Meanwhile, as a family, Shin, whose mother worked as a restaurant supervisor in the UK, and her father, a factory supervisor back in Ipoh, shares that they’re quite artistic. Everyone could draw although they never received any formal training. “Growing up, we taught ourselves,” she recalls, before adding that her younger sister is currently studying children’s book illustrations in the UK.
As the two young artists begin trading childhood stories between themselves, I interrupt them by asking for any advice they might have for aspiring artists. His brows furrowing, Faiz is the first to respond. “Always be positive and believe in yourself. There’ll be detractors and people who might not like your work. Just keep going.”
Nodding, Shin concludes: “There will be someone who WILL like what you do also. Persist. To survive in this industry, you have to be resilient. Know what you want and just keep going.” email@example.com
Go to www.nandos.com.my/artinitiative for details
TETE-A-TETE WITH MAC CHUNG LYNN (GROUP CEO OF NANDO'S MALAYSIA
1.To what extent have the early objectives of the Nando’s Art Initiative been achieved?
In South Africa, Nando’s has always been a supporter of the arts. In 2001, Nando’s embarked on a project to develop young talented South African artists and showcase South African creativity to the world. It’s still running today and makes a real contribution to the local community. I myself am an avid art lover and was excited to kick something similar off in Malaysia.
When we started, we never could have imagined it to have the longevity that it has and it truly fits in with one of Nando’s purposes — changing lives of the youth. We initially did look at it as just an art competition; a place where Malaysian artists would have an opportunity to showcase their talents. As the years went by, we believe that we were able to achieve so much more and we’re now looking to expand the platform further — not just to showcase but also nurture these young artists.
2.How had you envisioned this initiative to evolve?
We began with only Fine Art as a category for the competition. As the competition progressed, we started receiving entries from other artistic mediums namely Digital Art as well as Graffiti Art. The response to our competition was overwhelming. It evolved naturally to include these different forms of Art. One thing we noticed was that Malaysia is filled with young talent and these artists were looking for any chance that they can to showcase their talents.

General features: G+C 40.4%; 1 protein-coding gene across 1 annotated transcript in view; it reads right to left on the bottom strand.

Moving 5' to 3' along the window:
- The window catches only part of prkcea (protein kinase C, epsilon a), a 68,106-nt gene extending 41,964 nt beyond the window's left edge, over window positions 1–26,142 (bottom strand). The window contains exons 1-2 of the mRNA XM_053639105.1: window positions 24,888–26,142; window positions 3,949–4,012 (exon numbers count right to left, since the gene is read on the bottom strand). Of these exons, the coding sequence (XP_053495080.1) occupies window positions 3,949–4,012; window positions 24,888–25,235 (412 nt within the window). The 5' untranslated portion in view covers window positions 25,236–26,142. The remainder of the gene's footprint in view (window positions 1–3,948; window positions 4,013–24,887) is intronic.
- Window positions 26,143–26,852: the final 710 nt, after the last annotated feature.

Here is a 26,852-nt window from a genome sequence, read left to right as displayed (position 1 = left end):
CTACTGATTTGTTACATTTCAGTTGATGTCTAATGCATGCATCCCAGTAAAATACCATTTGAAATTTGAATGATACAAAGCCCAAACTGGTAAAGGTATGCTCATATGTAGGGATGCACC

As the years went by we found that monetary reward was definitely one thing but being able to provide mentorship and offer them further exposure through the solo exhibitions were something else altogether. The exhibitions seem to have an impact on their confidence and really gave them a window, or rather a foothold, to the local art scene.
3.The artists who won — to what extent have they remained connected to Nando’s and how have you/Nando’s continued to steer their growth and work?
We keep in touch with most of our past winners. One way we remain connected with them is by inviting them back to be judges and inadvertently mentors to the new batch of winners. Grand prize winners for Fine Art and Digital Art are given the opportunity to hold their own solo exhibition where they gain a feel for what goes into organising an exhibition — from designing their leaflets, to a theme for the exhibition, pricing considerations for their artworks and others.
Some of our past winners have gone on to become very successful in their own right. For instance, I came across Najib Ahmad Bamadhaj; 2008 Nando’s Art Initiative Winner’s artwork in the MAS Golden Lounge and can’t describe how happy I felt. I personally have commissioned some of them for their artwork. Also recently I noticed a few pieces from several past winners at the recent Art Expo and truly felt pride for them. Knowing that some of them had their start with Nando’s Art Initiative truly makes them feel like they’re a Nandocas. There’s an emotional tie with us and them because at the end of the day, Nando’s Art Initiative is about giving young artists the opportunity to step into the bigger, wider world.